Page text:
TOKYO -- The House of Councillors began debating changes to Japan's immigration law to accept more foreign workers on Nov. 28 after the chamber's Rules and Administration Committee decided that morning to send the bill to the floor.
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The decision was made by committee members belonging to the ruling Liberal Democratic Party (LDP)-Komeito coalition.
Prime Minister Shinzo Abe and related Cabinet ministers, including Justice Minister Takashi Yamashita, are in attendance to explain the proposed revisions to the Immigration Control and Refugee Recognition Act and take questions. Opposition parties including the Constitutional Democratic Party of Japan (CDP) voiced opposition to the bill moving forward.
The ruling bloc plans to pass the bill into law before the end of the extraordinary session of the Diet due to end on Dec. 10, but it is clear that opposition party resistance has only increased since the bill was pushed through the House of Representatives on Nov. 27.
Before the meeting of top committee members from each party, LDP House of Councillors Diet Affairs Committee Chairman Masakazu Sekiguchi met with Hirokazu Shiba, his counterpart in a CDP-led parliamentary alliance, in the National Diet building. In addition to kicking off debate on the floor of the upper house, Sekiguchi also proposed beginning official debate in the chamber's Judicial Affairs Committee on Nov. 29. Shiba countered with a request for the release of questionnaire sheets used in a Ministry of Justice survey of technical intern trainees who fled their jobs. He also sought a joint examination of the revisions bill with other related standing committees, among other conditions.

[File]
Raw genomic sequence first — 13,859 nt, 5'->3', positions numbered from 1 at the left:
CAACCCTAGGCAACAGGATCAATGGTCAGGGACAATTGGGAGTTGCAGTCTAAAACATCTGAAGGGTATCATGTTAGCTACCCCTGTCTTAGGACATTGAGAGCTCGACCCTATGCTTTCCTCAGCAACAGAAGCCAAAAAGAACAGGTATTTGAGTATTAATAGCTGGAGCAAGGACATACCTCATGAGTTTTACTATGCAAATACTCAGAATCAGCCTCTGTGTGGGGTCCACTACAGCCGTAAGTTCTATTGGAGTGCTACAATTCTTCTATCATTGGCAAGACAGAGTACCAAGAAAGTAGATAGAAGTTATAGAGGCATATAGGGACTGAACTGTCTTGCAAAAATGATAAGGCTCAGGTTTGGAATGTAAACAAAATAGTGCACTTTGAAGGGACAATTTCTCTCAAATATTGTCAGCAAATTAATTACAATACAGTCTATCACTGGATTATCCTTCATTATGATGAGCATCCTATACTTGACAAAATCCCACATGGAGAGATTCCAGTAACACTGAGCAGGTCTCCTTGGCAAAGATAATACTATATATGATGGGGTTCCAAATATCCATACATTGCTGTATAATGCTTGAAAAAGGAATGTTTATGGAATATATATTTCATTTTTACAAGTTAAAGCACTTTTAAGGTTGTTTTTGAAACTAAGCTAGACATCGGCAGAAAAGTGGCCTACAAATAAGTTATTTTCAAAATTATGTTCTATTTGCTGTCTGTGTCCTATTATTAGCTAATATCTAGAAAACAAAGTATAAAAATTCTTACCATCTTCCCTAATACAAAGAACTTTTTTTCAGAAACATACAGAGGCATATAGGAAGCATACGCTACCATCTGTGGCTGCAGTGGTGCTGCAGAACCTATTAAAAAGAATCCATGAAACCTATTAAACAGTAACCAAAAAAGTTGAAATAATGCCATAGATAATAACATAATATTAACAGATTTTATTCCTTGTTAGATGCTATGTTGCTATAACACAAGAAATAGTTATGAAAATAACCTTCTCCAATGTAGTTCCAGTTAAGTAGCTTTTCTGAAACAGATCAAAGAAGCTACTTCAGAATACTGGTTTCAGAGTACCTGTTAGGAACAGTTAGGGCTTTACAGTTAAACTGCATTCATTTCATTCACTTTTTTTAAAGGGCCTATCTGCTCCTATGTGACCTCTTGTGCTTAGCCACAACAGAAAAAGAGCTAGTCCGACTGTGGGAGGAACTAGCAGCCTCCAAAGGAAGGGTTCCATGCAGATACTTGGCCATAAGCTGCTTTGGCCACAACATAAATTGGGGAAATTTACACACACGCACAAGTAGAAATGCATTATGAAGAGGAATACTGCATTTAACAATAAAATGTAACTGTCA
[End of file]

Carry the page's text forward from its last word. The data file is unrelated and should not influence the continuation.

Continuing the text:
The secretary-generals and Diet affairs committee chairs of the ruling coalition held a meeting at a Tokyo hotel on the morning of Nov. 28. There, based on Speaker of the House of Representatives Tadamori Oshima's request, it was decided to have the government relay relevant ministry orders concerning the new immigration policy to the lower house judicial committee as soon as such rules are compiled.
"Having the citizens of Japan get behind the Immigration Control and Refugee Recognition Act changes is important," LDP Diet Affairs Committee Chairman Hiroshi Moriyama told reporters. LDP Secretary-General Toshihiro Nikai was absent from the meeting due to lower back pain.
The bill to revise the immigration law was passed by the lower house on the night of Nov. 27 by a majority vote of the ruling bloc plus the Nippon Ishin (Japan Innovation Party). Prior to the revisions going to the floor of the chamber, the ruling parties pushed the proposal through the lower house Judicial Affairs Committee despite intense protests from opposition parties.
The administration aims to introduce the new immigration system in April 2019 to alleviate labor shortages in specific sectors. It is expected that many foreign technical intern trainees will shift to the new resident statuses.